The national pool owns about 18,000 chassis spread across seven regions, all east of the Rocky Mountains. It hasn’t yet cracked the West Coast market and the busy port of Los Angeles/Long Beach.

Trade conflict pushing volume surge

FedEx Logistics president and chief executive Richard W. Smith said the glut of ocean freight flowing to the Los Angeles area has been pronounced as companies have tried to stay ahead of a trade conflict between the U.S. and China.

The BNSF, Union Pacific and CN railroads, which all operate major intermodal yards in the Memphis area, are major movers of container freight arriving from Asia at Pacific ports.

The surge in freight could portend another logjam at inland intermodal facilities such as Memphis.

“There was an incredibly strong demand into the U.S. ahead of the originally planned January tariff, even though it was rolled back,” Smith told the Memphis World Trade Club on Jan. 22. “We may see that again if the same situation arises in the next couple months.”

Lemm said, “We’ve heard the argument we only have chassis shortages on occasion. ‘It’s a one off.’ The truth of the matter is our industry is pretty cyclical. We believe that these issues of volume not meeting demand, these are systemic challenges.

“The issue today is totally exacerbated by this surge of volume, but our contention is, we’re going into weather, we’re going into Chinese New Year. This isn’t going away,” Lemm said.

“What happens when we have a surge of equipment, a surge of containers as we do right now? We’ve got a lot of imports moving in, to beat, at the time, the tariffs, and you have a finite pool (of chassis),” Lemm said.

“I will tell you with all the best forecasting and communication in the world, it’s very challenging to continue to meet the demand,” she said.

“That’s why we believe if we’re able to have choice, if we’re able to continue to go in with our own chassis, with the emphasis on us as truckers, us as shippers, to be able to control our own destiny. That’s where we’re moving. That’s certainly what we’ve been so vocal about. But in the meantime, we’re moving the needle,” Lemm said.

 

SOURCE: Daily Memphian

NACPC Gets Approval to Run Chassis Pool at Georgia, South Carolina Ports

Chassis pool operations at ports in Georgia and South Carolina will shift later this year to a new entity created by the North American Chassis Pool Cooperative, and equipment at the facilities will be expanded and undergo a series of improvements, the group said.

The Federal Maritime Commission on Aug. 2 gave final approval to the Georgia Ports Authority and the South Carolina Ports Authority to shift pool operations to a new entity created by NACPC called the Southern States Chassis Pool.

“Both South Carolina and Georgia are pleased to be moving forward with the proposed SSCP agreement in an effort to add chassis to the current pool,” the two ports said in a statement provided to Transport Topics. “GPA and SCPA hope to not only increase the number of chassis in the Southeast fleet, but improve the quality and provide an at-cost model to support the growth in containerized trade in the Southeast.”

While NACPC will own and operate the new entity, equipment and personnel from the ports’ previous chassis provider, Consolidated Chassis Management, will remain in place, said Dave Manning, president of Nashville, Tenn.-based transportation company TCW and chairman of NACPC. Manning also is chairman of American Trucking Associations.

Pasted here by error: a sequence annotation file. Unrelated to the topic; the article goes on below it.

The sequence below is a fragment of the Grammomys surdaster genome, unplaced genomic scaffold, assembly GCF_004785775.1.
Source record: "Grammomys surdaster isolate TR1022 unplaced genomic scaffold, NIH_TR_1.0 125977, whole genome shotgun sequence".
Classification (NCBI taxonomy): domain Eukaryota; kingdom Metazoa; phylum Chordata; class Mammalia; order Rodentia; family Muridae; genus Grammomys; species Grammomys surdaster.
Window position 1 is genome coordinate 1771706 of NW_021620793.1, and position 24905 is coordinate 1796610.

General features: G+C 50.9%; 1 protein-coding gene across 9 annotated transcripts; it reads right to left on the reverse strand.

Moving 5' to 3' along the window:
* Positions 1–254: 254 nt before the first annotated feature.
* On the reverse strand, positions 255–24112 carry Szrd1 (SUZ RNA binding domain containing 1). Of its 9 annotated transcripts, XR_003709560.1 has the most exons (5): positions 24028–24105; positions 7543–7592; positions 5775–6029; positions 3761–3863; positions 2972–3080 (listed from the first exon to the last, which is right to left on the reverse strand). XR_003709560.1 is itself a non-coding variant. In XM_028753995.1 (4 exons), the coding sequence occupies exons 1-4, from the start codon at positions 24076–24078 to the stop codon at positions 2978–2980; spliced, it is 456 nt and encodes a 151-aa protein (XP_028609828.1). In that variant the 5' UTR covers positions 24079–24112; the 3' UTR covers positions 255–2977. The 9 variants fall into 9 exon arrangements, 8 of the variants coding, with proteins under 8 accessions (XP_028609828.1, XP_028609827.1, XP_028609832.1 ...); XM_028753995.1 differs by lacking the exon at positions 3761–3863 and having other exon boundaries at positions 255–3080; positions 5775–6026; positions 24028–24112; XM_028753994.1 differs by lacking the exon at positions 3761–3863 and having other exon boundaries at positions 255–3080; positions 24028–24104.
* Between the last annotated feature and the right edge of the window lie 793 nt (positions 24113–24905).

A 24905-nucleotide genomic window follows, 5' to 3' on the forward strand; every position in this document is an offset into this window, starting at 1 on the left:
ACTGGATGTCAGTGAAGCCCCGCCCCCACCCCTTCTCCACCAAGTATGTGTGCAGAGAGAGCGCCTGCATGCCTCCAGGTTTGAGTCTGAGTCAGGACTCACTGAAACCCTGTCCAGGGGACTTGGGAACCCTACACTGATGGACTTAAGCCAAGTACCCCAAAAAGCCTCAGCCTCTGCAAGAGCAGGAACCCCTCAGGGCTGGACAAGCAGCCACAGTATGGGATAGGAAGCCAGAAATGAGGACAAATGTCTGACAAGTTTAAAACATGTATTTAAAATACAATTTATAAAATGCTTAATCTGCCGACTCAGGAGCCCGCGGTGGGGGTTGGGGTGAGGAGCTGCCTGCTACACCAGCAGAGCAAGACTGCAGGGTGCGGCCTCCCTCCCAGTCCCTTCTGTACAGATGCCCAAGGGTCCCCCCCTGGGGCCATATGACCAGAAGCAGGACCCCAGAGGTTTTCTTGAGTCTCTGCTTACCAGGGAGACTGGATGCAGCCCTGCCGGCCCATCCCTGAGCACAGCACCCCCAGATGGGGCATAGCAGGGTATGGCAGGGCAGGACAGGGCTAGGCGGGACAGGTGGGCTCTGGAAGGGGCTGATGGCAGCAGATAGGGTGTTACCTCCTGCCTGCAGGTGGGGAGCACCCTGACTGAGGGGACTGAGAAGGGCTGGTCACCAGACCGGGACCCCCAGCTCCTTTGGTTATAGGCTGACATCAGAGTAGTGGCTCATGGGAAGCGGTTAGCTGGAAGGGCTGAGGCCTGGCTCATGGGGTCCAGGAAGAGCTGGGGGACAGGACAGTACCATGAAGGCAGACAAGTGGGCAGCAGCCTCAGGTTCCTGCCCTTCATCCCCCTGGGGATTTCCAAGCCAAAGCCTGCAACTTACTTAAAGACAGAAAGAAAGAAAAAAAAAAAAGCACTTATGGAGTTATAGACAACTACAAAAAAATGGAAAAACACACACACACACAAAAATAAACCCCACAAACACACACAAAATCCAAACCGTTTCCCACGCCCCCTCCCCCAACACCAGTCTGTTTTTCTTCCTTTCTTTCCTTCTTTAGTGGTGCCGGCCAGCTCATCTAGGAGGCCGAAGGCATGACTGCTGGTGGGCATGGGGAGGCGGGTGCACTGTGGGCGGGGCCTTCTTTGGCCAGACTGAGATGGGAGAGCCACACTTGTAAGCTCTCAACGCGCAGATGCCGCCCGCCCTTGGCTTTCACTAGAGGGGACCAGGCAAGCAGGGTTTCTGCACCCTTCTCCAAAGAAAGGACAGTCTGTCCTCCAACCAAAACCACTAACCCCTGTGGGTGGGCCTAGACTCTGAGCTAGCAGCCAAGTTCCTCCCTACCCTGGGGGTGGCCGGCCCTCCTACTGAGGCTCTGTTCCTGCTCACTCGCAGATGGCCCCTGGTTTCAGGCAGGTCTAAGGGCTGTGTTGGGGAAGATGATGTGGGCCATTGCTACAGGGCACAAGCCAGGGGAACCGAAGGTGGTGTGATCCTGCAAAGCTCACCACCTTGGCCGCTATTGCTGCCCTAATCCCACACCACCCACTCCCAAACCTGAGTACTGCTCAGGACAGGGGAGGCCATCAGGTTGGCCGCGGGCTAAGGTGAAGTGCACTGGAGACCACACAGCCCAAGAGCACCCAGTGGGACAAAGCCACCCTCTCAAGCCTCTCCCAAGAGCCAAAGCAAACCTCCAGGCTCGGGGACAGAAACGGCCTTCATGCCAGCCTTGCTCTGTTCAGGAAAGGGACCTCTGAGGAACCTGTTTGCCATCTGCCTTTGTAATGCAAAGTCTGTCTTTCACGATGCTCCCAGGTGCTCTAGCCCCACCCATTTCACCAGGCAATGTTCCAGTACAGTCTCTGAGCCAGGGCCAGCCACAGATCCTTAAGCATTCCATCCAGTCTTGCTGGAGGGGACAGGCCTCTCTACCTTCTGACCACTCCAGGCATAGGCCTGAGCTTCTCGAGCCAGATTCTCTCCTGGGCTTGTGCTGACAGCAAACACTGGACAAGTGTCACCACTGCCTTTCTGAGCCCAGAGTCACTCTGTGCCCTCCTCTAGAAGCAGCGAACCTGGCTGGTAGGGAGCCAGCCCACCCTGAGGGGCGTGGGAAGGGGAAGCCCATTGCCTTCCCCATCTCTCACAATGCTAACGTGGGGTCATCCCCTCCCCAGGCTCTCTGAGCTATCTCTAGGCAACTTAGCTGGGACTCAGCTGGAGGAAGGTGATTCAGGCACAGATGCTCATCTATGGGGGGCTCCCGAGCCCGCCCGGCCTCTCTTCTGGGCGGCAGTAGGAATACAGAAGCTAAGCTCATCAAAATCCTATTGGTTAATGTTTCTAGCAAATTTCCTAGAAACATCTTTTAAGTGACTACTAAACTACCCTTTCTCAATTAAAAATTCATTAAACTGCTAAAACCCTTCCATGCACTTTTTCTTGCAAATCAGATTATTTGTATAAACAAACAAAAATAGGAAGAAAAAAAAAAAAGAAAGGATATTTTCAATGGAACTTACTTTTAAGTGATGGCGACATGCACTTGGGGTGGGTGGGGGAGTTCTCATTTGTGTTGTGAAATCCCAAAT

“We will be contracting with CCM to manage the new pool…instead of CCM owning the pool,” Manning told TT. NACPC is a chassis pool cooperative founded in 2012 by TCW and 10 other trucking companies. A chassis pool consists of a group of third-party owned chassis domiciled at a facility and available to shipping lines and truckers for short-term rental.

Seafaring ports in Jacksonville, Fla., Tampa and North Carolina have been invited to join the new pool, NACPC said.

It will take more than a year to complete the full transition from CCM to NACPC, Manning said. During that time, the group will respond to concerns about chassis shortages in the southeastern United States by expanding the number of available chassis at the facilities from the current 52,000 and complete some upgrades, Manning said.

“There is an 18-month plan for it all to be upgraded to radial tires, LED lights and [anti-lock brakes] plus add the five-to-10,000 new chassis to the fleet,” Manning said.

The switch to radial tires is especially important in these regions, he noted.

“Particularly in the southeast, where you have a lot of overweight loads, with heat and with long distance, bias ply tires just do not hold up. They fail,” Manning said. “You got drivers who think they’re going to spend 10 hours on a trip and they wind up spending 14, because they spent four hours on the side of the road, waiting for a bias ply tire.”

The port authorities in Georgia and South Carolina said they are responding to the demands of drivers who want better equipment.

NACPC

Containers at the Port of Charleston, S.C. (Ariana Lindquist/Bloomberg News)

NACPC said the additional chassis will dramatically improve availability of equipment at the ports and reduce the spot shortages that take place during peak periods. The goal is to reduce to 65% from 85% the number of chassis that are in service at any one time, Manning said. By doing that, NACPC said it should always have enough chassis on hand and be able to also cover maintenance and other issues.

While NACPC has not yet set its chassis rental fee, others it operates typically charge $14 to $15 dollars a day. Truckers will pay a single rate, and the service will be provided with at-cost pricing with no profits distributed to NACPC’s owners, Manning said.

NACPC said response from the trucking industry has been positive, but some marine carriers have expressed apprehension since their costs will likely increase. “For the market it’s a good thing, but if you’re a steamship line paying at below cost today, at cost doesn’t sound too good,” Manning said. “The truckers and business capacity owners will be paying less and the marine carriers will be paying a little more than they have in the past, but still, as a whole it’s an at-cost price — which is hard to argue against.”